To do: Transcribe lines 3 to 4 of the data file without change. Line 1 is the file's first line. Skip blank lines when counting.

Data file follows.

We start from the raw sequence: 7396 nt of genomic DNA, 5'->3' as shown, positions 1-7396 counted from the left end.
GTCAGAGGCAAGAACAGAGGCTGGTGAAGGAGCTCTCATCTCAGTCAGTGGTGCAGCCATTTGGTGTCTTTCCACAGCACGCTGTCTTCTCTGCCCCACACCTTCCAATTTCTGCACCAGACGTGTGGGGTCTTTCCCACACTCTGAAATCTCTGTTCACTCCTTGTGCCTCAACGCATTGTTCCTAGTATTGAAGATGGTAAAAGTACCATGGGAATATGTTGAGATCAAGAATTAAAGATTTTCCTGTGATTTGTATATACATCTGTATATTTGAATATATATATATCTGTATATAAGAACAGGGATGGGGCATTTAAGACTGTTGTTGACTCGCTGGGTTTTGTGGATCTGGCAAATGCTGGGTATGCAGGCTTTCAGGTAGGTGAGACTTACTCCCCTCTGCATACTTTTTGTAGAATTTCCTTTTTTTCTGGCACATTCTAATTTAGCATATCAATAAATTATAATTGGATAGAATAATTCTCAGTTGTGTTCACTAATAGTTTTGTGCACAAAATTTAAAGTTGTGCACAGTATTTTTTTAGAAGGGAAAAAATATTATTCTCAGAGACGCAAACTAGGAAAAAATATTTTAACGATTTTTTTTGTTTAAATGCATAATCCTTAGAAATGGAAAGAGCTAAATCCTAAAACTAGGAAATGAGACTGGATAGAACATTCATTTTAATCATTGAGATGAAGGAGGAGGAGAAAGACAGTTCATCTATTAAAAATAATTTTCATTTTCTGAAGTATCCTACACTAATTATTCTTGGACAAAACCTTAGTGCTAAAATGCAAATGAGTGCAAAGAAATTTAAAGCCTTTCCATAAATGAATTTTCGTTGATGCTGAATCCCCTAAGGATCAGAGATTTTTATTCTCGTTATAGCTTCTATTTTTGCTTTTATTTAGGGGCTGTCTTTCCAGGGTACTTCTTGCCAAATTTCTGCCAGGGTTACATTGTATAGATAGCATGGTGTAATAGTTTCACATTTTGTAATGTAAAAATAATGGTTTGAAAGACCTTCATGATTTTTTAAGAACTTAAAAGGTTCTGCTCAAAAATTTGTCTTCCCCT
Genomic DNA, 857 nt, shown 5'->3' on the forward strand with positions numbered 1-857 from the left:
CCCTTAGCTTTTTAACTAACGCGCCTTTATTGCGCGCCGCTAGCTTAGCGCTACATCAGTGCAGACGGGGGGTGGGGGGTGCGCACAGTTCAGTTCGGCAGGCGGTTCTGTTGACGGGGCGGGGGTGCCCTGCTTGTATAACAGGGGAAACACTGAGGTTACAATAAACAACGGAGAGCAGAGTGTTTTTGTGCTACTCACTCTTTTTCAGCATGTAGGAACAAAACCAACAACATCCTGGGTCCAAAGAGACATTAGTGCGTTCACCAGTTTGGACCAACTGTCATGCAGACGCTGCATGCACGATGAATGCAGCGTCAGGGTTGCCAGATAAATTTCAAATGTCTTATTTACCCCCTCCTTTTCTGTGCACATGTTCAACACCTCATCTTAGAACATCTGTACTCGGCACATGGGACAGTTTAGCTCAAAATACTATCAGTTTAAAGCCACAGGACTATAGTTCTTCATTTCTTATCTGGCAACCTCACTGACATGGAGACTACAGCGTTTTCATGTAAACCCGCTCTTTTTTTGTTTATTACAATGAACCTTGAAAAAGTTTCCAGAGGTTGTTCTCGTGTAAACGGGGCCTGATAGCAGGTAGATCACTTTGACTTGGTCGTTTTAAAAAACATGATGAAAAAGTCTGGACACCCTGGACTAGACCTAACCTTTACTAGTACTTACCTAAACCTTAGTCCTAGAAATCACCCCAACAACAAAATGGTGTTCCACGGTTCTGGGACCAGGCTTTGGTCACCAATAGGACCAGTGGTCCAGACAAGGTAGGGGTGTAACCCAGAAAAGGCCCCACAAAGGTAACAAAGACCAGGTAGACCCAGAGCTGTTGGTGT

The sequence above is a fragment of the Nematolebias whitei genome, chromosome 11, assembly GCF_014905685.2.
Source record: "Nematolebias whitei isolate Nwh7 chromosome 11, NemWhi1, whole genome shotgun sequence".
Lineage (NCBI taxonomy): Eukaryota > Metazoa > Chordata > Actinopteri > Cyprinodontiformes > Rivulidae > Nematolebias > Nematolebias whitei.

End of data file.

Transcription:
Genomic DNA, 857 nt, shown 5'->3' on the forward strand with positions numbered 1-857 from the left:
CCCTTAGCTTTTTAACTAACGCGCCTTTATTGCGCGCCGCTAGCTTAGCGCTACATCAGTGCAGACGGGGGGTGGGGGGTGCGCACAGTTCAGTTCGGCAGGCGGTTCTGTTGACGGGGCGGGGGTGCCCTGCTTGTATAACAGGGGAAACACTGAGGTTACAATAAACAACGGAGAGCAGAGTGTTTTTGTGCTACTCACTCTTTTTCAGCATGTAGGAACAAAACCAACAACATCCTGGGTCCAAAGAGACATTAGTGCGTTCACCAGTTTGGACCAACTGTCATGCAGACGCTGCATGCACGATGAATGCAGCGTCAGGGTTGCCAGATAAATTTCAAATGTCTTATTTACCCCCTCCTTTTCTGTGCACATGTTCAACACCTCATCTTAGAACATCTGTACTCGGCACATGGGACAGTTTAGCTCAAAATACTATCAGTTTAAAGCCACAGGACTATAGTTCTTCATTTCTTATCTGGCAACCTCACTGACATGGAGACTACAGCGTTTTCATGTAAACCCGCTCTTTTTTTGTTTATTACAATGAACCTTGAAAAAGTTTCCAGAGGTTGTTCTCGTGTAAACGGGGCCTGATAGCAGGTAGATCACTTTGACTTGGTCGTTTTAAAAAACATGATGAAAAAGTCTGGACACCCTGGACTAGACCTAACCTTTACTAGTACTTACCTAAACCTTAGTCCTAGAAATCACCCCAACAACAAAATGGTGTTCCACGGTTCTGGGACCAGGCTTTGGTCACCAATAGGACCAGTGGTCCAGACAAGGTAGGGGTGTAACCCAGAAAAGGCCCCACAAAGGTAACAAAGACCAGGTAGACCCAGAGCTGTTGGTGT